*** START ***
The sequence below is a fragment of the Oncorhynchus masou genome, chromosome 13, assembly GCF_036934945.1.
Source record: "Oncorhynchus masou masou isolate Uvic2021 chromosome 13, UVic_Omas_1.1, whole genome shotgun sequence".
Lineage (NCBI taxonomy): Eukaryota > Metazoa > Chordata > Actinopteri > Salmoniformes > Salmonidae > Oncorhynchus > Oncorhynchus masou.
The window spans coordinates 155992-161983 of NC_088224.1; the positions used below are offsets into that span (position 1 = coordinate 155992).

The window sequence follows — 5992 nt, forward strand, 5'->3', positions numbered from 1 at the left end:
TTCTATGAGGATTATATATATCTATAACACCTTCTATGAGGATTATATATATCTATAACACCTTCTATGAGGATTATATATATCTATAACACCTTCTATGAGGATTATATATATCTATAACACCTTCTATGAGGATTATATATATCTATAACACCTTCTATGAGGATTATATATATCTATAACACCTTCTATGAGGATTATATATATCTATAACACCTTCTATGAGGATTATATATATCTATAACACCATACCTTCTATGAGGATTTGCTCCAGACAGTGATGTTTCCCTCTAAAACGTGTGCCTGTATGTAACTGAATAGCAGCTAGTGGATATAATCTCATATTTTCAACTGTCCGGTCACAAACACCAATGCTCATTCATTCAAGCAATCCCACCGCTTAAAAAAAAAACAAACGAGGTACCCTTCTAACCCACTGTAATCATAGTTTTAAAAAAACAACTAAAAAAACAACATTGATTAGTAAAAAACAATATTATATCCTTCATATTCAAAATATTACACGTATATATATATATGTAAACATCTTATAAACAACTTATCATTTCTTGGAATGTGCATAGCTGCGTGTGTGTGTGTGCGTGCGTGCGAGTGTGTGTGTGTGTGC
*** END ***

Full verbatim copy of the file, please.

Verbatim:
The sequence below is a fragment of the Oncorhynchus masou genome, chromosome 13, assembly GCF_036934945.1.
Source record: "Oncorhynchus masou masou isolate Uvic2021 chromosome 13, UVic_Omas_1.1, whole genome shotgun sequence".
Lineage (NCBI taxonomy): Eukaryota > Metazoa > Chordata > Actinopteri > Salmoniformes > Salmonidae > Oncorhynchus > Oncorhynchus masou.
The window spans coordinates 155992-161983 of NC_088224.1; the positions used below are offsets into that span (position 1 = coordinate 155992).

The window sequence follows — 5992 nt, forward strand, 5'->3', positions numbered from 1 at the left end:
TTCTATGAGGATTATATATATCTATAACACCTTCTATGAGGATTATATATATCTATAACACCTTCTATGAGGATTATATATATCTATAACACCTTCTATGAGGATTATATATATCTATAACACCTTCTATGAGGATTATATATATCTATAACACCTTCTATGAGGATTATATATATCTATAACACCTTCTATGAGGATTATATATATCTATAACACCTTCTATGAGGATTATATATATCTATAACACCATACCTTCTATGAGGATTTGCTCCAGACAGTGATGTTTCCCTCTAAAACGTGTGCCTGTATGTAACTGAATAGCAGCTAGTGGATATAATCTCATATTTTCAACTGTCCGGTCACAAACACCAATGCTCATTCATTCAAGCAATCCCACCGCTTAAAAAAAAAACAAACGAGGTACCCTTCTAACCCACTGTAATCATAGTTTTAAAAAAACAACTAAAAAAACAACATTGATTAGTAAAAAACAATATTATATCCTTCATATTCAAAATATTACACGTATATATATATATGTAAACATCTTATAAACAACTTATCATTTCTTGGAATGTGCATAGCTGCGTGTGTGTGTGTGCGTGCGTGCGAGTGTGTGTGTGTGTGC